"Iran will continue to expand its military power and missile program," Rouhani said in front of ten thousands of people who had gathered in Tehran's Azadi (Freedom Square) to mark the 1979 overthrow of Shah Mohammad Reza Pahlavi and Western
US President Donald Trump said that the economic sanctions he re-imposed in 2018 sought to keep Iran's military – its ballistic missile program – in check
] Tehran has attempted to present the anniversary rallies as a show of support for the regime and Rouhani has accused Trump of openly agitating for regime change in Iran
"Today we are the target of a psychological and economic war. that belittle us, we must solve these problems with one another, "said Rouhani on Monday. "
'Death to America'
The recital of Quranic verses mixed with revolutionary chants as a sea of people carrying Iranian flags and demonstration banners.
"When we say 'Death to America' we mean with Trump, and (US Secretary of State Mike) Pompeo," said cleric Mohammed Reza Maqsood, 32, referring to the inflammatory chant that has long been a staple of the Islamic Republic's national celebrations
Maqsood echoed an address made by Iran's Supreme Leader Ali Khamenei on Friday, where he said that "Death to America" applied only to "Trump, National Security Adviser John Bolton and Pompeo."
"I chose to come here and rally so that I can see."
'Conflict with the Islamic Republic would fail'
In a rare interview with Western media, Major General Mohammad Ali Jafari told CNN: "With the missiles we have right now, with the progress in high technology and with the self-reliance we have achieved in various fields and with the growth of the population in Iran, we have the power and capacity to defend against any kind of invasion. " Jafari said popular support for the government as well as Iran's "expanded defense system" has rendered the Islamic Republic "invincible."
"The Americans and other big powers know that a conflict with the Islamic Republic would fail," said Jafari. "They have started a soft war and a cultural, political and economic war against us, and our people have understood that. They are resisting and they are prepared."
Iranian authorities have tried to build anticipation for the anniversary. For days, state-aligned TV stations have aired archival footage from the 1979 protests. They re-ran dramatic video of the country's first Supreme Leader Ayatollah Rouhallah Khomeini arriving in Tehran after 14 years in exile and replayed the charismatic leader behooving crowds to shake off the shackles of "Western imperialism."
The government's message centered around the slogan "Yes, we can , "an apparent acknowledgment of the difficulties faced by millions of Iranians under the strain of renewed US sanctions.
Prices have soared, the rial currency has plummeted and food and medical shortages have affected households across Iran. But the authorities say that the country is no stranger to hardship, and regularly invokes its people's "steadfastness" in the eight-year war with Iraq in the 1980s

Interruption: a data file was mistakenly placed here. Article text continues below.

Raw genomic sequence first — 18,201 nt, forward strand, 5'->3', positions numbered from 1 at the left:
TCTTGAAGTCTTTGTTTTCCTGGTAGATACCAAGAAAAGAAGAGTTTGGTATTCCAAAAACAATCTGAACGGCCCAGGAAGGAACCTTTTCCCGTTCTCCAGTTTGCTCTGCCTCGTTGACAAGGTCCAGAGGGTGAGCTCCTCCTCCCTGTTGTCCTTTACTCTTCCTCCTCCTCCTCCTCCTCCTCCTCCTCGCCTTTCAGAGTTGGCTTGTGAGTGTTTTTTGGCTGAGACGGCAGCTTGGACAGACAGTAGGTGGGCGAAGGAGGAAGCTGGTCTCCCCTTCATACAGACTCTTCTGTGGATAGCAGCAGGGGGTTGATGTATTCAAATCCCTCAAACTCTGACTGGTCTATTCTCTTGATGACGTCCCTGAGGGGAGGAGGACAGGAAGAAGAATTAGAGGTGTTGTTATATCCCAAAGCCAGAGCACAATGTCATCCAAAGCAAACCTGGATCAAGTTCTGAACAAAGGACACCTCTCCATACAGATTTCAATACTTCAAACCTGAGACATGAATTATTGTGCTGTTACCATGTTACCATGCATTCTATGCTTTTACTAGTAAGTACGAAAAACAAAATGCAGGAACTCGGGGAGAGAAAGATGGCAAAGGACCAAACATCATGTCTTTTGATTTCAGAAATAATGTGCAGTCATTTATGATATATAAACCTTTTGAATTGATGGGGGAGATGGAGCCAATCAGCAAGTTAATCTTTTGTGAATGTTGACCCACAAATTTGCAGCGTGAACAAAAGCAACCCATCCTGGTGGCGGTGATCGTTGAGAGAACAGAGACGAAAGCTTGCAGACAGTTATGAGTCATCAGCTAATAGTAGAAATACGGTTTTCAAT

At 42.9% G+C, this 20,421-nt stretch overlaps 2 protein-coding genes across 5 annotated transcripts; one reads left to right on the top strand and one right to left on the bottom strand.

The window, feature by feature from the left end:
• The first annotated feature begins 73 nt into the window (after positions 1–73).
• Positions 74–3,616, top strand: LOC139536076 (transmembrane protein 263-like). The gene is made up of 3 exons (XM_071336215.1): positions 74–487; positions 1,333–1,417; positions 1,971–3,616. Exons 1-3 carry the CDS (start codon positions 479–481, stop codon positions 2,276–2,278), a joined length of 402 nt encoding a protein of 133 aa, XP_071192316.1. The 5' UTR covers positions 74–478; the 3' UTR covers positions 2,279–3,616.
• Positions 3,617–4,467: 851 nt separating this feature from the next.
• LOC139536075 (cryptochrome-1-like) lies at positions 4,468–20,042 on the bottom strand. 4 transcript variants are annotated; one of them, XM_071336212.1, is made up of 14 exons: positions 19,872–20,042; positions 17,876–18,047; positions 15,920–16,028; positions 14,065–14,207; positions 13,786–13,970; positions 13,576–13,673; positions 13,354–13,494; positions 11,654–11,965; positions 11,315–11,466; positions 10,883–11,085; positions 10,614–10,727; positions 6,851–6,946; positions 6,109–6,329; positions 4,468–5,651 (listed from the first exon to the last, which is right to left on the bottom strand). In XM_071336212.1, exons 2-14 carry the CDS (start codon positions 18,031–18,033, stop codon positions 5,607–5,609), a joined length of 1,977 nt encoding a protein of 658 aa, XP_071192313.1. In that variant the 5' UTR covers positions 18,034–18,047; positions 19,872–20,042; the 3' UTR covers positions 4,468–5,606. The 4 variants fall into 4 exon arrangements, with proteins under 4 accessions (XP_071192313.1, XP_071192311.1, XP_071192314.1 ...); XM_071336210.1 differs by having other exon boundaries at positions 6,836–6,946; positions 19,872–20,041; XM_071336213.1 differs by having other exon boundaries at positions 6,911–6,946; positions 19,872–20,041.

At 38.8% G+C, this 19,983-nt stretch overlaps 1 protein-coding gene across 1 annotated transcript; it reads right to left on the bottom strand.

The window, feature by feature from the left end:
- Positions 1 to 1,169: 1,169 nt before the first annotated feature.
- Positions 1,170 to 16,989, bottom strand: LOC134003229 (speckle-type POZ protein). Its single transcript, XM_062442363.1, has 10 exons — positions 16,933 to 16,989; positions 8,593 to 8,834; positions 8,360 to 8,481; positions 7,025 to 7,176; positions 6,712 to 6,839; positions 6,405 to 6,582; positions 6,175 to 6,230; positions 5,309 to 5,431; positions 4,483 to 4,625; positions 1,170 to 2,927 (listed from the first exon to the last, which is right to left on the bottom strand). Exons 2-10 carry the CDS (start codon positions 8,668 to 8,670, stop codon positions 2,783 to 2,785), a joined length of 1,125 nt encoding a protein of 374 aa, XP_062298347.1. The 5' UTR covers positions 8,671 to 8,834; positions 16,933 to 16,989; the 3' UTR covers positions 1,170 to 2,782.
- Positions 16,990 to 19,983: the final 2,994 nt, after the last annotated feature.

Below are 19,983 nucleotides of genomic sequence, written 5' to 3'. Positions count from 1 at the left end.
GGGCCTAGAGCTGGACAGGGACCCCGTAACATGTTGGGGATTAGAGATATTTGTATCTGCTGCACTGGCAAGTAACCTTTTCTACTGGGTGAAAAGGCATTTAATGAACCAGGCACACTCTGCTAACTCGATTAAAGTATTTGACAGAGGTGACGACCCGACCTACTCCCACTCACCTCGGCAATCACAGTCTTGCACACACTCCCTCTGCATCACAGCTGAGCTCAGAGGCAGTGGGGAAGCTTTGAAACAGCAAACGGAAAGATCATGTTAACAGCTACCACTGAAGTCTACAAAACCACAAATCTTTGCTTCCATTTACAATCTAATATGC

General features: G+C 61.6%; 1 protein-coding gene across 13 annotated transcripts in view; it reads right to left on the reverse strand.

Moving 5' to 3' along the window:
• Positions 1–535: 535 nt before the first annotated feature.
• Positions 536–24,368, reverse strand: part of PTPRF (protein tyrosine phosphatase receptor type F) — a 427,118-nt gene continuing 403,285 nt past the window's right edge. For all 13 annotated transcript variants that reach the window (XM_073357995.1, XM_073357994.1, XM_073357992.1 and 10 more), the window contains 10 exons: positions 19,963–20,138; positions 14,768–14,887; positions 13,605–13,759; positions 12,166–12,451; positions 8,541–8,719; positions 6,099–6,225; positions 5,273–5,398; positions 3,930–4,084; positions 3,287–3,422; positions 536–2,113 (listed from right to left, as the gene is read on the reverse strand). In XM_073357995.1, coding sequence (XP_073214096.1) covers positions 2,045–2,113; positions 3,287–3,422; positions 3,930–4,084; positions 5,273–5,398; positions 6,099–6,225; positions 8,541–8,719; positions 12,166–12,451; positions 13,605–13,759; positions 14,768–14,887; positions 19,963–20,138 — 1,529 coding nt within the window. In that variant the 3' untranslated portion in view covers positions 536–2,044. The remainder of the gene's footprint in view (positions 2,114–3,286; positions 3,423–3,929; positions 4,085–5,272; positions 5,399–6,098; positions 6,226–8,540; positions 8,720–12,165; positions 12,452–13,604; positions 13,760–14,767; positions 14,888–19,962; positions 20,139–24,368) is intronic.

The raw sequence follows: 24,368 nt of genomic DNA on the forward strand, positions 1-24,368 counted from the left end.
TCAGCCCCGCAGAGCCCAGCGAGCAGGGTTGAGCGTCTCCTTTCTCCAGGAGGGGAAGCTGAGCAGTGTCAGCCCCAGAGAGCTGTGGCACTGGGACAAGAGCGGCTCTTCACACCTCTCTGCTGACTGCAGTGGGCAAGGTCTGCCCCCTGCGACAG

On Sunday night, fireworks lit up Tehran's sky and some conservative neighborhoods echoed it calls of Allah Akbar (God is great). This was a tribute to an out-recalled scene from the revolution exactly 40 years earlier. On the night before it was declared that the Shah had officially abdicated, Iranians took to their balconies, beating pots and pans as 'Allahu Akbar' reverberated across the capital.
While many people attest to the fervor that gripped Iranians at the time, several former revolutionaries privately say they feel disillusioned by the political and economic situation
"We succeeded in creating a cultural change, making the country more religious," said businessman Abolqasem Shafie who participated in the Islamic revolution's demonstrations. "But I think that in terms of economics, there is a lot to be desired."
Since the revolution, literacy rates have skyrocketed and access to healthcare and education has improved, especially in rural areas and provinces.
Yet signs of widening inequality, as well as widespread reports of government corruption and cronyism, have heavily weighed on an economy that has been repeatedly hit by international sanctions over the past 40 years.
"There has been a big push at a grassroots level in Iran over the past year, as demonstrated by protest movements … that actually deal with issues of dealing with corruption and mismanagement of domestic affairs," said Ellie Geranmayeh, Senior Policy Fellow at the European Council on Foreign Relations (ECFR)
"This is going to be a big issue …
For some, These problems have marred an event that would otherwise have been a cause for celebration.
"I'm not proud of this anniversary," said one man in his late 20s, who asked for anonymity for security reasons. "
He added, however, that he had no nostalgia for the days of the Shah, despite wishing to regain the social freedoms that were lost as Iran transformed into a theocracy. His father had been involved in the demonstrations four decades ago – to undo what the revolutionaries had done, he argued, would mark "a step backward."
'Trump should not be involved'
The man said the US president's attack on the regime should stop. "Trump would not be involved in these things."
Instead of pitting Iranians against the regime, the Trump administration's attempts to isolate the country and support anti-regime protestors have Only called up images of war, some Iranians said. "My friends and I would rather stick to this regime than have a war like in Syria and Iraq," said the man.
ECFR's Geranmayeh said there is a "deep distrust" and doubt about future deals growing again between Iran and the West
"Will Iran come to the negotiating table once more with the United States?" "So far, the messaging is no, until the US comes back to the nuclear deal and meets its commitment," she added. 19659043] CNN's Shirzad Bozorgmehr, Sara Mazloumsaki, Zahra Ullah and Samuel Quashie-Idun contributed to this report